#19. The Phasing of Zhalfir
Its third chapter and last ability is a board wipe (yes, in blue!), which destroys all creatures and replaces them with 2/2 Phyrexians! I’m quite surprised to see this, and I’m speculating we might see some interaction with this and the other four-mana saga in red, The Elder Dragon War, for some good ol’ fashioned Izzet () control!
#18. Painland Cycle
I’m gonna touch on the cycle of pain lands here. They’re getting a reprint, and this time we’ve got the allied colors, which not only helps their prices come down and give them the new border, but also lets us have them in Pioneer. This is great news and will help the deckbuilding in these colors go a little bit smoother.
#17. Haughty Djinn
Next up on the list is Haughty Djinn. I’m kind of a big fan of this card, and I’ll admit I’m a little biased. This is a great body for a sweet spells deck, especially because of its four toughness. It’s a tanky flyer, and the mana discount is a great value ability which makes this card a solid choice. I’m excited to see what this will bring.
#16. Jaya, Fiery Negotiator
Almost halfway now, and I want to bring your attention to Jaya, Fiery Negotiator. This is probably Jaya’s last planeswalker card, and I think this is one of the better ones so far. It has a decent way to protect itself by making a monk, can generate card advantage, and even has a sweet and often game-winning emblem.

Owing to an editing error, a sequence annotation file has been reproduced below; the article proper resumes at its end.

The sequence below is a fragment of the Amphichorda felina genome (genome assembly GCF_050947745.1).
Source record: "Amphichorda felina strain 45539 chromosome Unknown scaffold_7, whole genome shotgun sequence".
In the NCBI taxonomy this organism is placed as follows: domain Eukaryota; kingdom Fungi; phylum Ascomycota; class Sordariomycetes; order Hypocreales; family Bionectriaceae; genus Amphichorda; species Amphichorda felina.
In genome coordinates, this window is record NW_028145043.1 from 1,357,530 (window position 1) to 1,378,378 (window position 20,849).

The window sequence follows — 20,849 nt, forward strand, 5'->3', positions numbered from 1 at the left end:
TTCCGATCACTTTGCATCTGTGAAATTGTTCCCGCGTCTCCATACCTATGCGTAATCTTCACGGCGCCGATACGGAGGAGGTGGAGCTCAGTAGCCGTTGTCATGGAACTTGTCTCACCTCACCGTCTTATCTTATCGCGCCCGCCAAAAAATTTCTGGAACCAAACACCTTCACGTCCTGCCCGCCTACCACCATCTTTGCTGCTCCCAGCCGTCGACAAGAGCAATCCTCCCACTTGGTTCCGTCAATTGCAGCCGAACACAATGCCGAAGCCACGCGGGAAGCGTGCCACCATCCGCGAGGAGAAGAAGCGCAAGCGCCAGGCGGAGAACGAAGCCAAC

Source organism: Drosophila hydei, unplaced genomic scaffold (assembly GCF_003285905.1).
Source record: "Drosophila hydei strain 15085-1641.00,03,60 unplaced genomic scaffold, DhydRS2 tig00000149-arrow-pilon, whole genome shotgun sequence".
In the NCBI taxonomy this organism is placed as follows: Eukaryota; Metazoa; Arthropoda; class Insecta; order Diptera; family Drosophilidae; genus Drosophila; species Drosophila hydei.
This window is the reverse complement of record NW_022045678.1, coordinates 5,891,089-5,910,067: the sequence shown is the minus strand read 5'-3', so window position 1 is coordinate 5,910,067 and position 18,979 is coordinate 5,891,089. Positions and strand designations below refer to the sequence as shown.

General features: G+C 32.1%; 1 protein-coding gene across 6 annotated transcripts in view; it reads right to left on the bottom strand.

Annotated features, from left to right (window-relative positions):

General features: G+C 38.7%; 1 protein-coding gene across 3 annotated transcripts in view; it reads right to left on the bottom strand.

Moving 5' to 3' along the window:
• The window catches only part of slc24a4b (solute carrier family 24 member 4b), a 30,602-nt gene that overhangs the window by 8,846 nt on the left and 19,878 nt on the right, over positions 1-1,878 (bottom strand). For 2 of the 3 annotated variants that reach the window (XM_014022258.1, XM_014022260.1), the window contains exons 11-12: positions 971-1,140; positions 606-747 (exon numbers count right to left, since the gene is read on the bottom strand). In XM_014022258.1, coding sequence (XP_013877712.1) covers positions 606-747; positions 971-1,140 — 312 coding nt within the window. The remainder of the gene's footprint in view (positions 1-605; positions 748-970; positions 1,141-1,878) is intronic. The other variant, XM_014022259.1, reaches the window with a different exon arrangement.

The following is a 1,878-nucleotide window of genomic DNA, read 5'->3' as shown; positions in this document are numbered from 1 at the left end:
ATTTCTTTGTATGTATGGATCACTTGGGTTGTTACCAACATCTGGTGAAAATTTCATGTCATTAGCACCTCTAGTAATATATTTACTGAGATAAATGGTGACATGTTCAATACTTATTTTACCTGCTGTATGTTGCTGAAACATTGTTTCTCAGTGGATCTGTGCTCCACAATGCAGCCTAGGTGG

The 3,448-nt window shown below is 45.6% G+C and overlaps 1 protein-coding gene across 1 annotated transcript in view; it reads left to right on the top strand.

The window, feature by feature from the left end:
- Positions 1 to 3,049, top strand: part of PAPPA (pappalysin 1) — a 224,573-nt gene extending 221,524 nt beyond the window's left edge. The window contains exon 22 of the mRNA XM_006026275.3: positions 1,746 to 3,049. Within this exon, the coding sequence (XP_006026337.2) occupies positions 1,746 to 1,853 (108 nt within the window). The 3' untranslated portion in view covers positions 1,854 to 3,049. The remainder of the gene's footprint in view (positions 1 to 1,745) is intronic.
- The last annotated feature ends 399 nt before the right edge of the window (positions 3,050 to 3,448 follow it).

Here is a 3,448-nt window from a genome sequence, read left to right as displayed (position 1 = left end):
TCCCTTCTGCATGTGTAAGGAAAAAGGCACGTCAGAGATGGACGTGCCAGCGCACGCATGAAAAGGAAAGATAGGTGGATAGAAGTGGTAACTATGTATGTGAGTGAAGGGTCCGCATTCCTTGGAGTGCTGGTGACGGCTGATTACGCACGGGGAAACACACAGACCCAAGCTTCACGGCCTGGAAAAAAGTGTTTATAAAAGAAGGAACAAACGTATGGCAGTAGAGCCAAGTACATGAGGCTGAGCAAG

Overall, it’s a very well-rounded walker and we’ll have to see if its right for the Standard or Pioneer meta!
You know Standard power creep s catching up with us when Impulse is printed into Standard and nobody’s really freaking out. Now, I’ll admit, the Izzet control decks are taking a big hit this rotation losing many great lands and interaction, but Impulse is one of the better card advantage spells out there, and this is certainly something to watch.
#14. The Elder Dragon War
I like this one because, at worst, it’s a 4/4 flyer for four. At best, you wipe up an aggro deck’s board, get rid of some cards which are useless or bad in the matchup, and have a great body when it’s done resolving. That’s basically just fable on steroids, and I hope the four-mana cost won’t hold this back.
#13. Vesuvan Duplimancy